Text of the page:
This is a big question. For our purposes let us answer this query in an informal as opposed to a philosophically formal way. (1) In my opinion, truth itself can be broken into three broad spheres: objective, subjective, and societal or pragmatic truth.
In objective truth, ideas exist independently of influences or change. For example: I am a deist, so I believe that an eternal God exists and so does the extant world. These truisms will continue long after my mortal being has left this plane of existence.
Then we have subjective truth — the “I think therefore I am,” of Rene Descartes. (2) This truth also includes my belief in God, Gaia, or the Universe. To our list, we must add a belief in myself, my capacity to learn, and my God-given mission in life. (3) The great tragedy of subjective truth is that if I believe that I am an inconsequential vessel — having no value or purpose in life — I am also such.
Subjective truth is the most difficult because it requires a true commitment to life if you will. As any educator, parent, or citizen knows, this is his job — to expose the minds of the young and the not-so-young to the fantastic opportunities of life. With some experience, I note that the modern pedagogue is faced with tremendous competition from the Internet. The average élève is overflowing with images and information — most of it fake. How does one overcome this influence?
Recently, one teacher spoke to me about a young student who is involved in an intimate relationship. The girl is, of course, too young to be confronted with a physical relationship. What does one say to her? What is the truth when you are “in love?” The only answer has to be that you are responsible for the self. There is no one but me to promulgate my reality. That said, to learn the subjective lessons of life takes time — sad!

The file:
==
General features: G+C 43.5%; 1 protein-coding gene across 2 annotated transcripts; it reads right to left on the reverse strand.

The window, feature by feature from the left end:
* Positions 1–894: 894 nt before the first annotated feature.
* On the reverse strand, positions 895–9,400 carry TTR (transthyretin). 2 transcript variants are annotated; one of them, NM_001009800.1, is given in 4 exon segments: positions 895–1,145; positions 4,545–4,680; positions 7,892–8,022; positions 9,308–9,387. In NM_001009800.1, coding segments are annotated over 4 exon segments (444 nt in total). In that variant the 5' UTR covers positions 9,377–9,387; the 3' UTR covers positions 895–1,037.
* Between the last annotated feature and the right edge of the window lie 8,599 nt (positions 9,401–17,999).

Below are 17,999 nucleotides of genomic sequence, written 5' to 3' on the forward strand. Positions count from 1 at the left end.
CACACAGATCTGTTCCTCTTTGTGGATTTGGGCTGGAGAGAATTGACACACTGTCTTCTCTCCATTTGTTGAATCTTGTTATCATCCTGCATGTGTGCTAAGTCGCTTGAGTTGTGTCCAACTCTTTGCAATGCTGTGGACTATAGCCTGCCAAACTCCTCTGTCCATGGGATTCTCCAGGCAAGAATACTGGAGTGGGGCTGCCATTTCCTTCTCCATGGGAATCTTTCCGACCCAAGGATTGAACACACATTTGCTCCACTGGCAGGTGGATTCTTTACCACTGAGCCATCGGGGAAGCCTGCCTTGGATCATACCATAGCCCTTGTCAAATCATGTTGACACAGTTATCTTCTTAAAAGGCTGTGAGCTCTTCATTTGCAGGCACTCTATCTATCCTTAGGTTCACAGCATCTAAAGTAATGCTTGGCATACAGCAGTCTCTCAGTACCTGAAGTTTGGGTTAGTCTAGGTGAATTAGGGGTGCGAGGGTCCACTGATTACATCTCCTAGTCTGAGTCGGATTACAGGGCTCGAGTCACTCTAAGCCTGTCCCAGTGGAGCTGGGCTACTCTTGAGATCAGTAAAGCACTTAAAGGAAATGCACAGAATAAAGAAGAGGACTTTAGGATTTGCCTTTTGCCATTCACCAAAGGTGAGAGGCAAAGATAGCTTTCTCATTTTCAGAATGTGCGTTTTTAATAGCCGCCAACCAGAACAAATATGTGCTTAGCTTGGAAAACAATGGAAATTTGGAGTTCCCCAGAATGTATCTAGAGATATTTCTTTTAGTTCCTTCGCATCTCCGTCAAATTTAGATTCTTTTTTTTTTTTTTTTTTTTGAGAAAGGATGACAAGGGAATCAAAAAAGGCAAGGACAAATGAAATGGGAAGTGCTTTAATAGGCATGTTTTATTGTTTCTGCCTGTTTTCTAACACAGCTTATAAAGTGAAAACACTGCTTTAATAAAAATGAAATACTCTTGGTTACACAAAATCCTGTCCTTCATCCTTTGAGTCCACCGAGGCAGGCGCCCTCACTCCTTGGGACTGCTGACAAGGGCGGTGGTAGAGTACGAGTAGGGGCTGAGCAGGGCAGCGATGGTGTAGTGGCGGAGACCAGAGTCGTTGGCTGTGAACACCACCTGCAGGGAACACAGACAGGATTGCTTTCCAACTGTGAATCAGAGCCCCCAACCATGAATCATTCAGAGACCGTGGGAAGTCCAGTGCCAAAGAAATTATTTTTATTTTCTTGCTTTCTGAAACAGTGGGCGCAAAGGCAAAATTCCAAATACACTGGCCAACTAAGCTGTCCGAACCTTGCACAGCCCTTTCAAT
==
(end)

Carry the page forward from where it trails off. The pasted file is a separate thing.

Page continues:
The final truth is that furnished by our society — the values that my country or my group gives me: I must go to school, get a good job, get married, have several children, save lots of money — retire and die. One quickly realizes that if I do not want to accept the society’s values, I am then faced with opprobrium and other complications.
Freedom is, unfortunately not free, so if I decide to not follow these standards, I must expect problems. In all of this, it is important that I spend the time to reflect and ponder the questions associated with life — my life. As Socrates (469-399 BC) tells us, “The unexamined life is not worth living.” Arthur Schopenhauer (4) leaves us with a thought: All truth passes through three stages. First, it is ridiculed. Second, it is violently opposed. Third, it is accepted as being self-evident.
A closing thought: I believe that these three expressions of truth are important to reflect on. We are in a thoughtless period of history wherein we know so much and yet reflect so little. The idea of truth reinforces the value of life. Without life itself, there is no truth, no human development, and no growth. To uphold these principles, we must believe that truth exists and is simply manifest in the world.
To sum up: This week we asked the question, “What is truth?”
To be noted: from Sir Winston Churchill (5) — A lie gets halfway around the world before the truth has a chance to get its pants on.
Just for fun:
This week, on your thoughtful walk, please reflect on what subject truth means to you?
Every day look for something magical and beautiful.
Don’t be a wage slave – critical thinking is great!
Quote: There is truth behind the Universe.